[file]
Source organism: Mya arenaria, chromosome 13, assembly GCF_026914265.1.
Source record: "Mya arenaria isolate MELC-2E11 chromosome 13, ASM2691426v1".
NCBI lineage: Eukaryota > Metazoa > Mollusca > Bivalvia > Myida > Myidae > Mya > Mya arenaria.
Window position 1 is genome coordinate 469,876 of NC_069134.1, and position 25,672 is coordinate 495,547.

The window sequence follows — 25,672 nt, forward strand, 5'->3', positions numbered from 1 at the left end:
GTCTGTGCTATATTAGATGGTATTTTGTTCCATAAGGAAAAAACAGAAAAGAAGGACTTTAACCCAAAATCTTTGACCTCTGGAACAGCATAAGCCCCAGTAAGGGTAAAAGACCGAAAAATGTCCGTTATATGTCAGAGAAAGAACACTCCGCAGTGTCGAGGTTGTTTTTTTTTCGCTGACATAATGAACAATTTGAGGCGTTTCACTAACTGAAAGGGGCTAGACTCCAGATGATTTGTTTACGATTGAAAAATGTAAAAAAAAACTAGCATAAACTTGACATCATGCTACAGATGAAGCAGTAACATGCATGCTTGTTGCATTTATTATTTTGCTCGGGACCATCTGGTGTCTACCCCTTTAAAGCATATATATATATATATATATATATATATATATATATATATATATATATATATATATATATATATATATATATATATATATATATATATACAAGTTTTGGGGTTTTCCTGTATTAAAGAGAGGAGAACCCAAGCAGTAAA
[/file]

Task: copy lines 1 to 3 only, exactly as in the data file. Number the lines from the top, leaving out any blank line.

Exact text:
Source organism: Mya arenaria, chromosome 13, assembly GCF_026914265.1.
Source record: "Mya arenaria isolate MELC-2E11 chromosome 13, ASM2691426v1".
NCBI lineage: Eukaryota > Metazoa > Mollusca > Bivalvia > Myida > Myidae > Mya > Mya arenaria.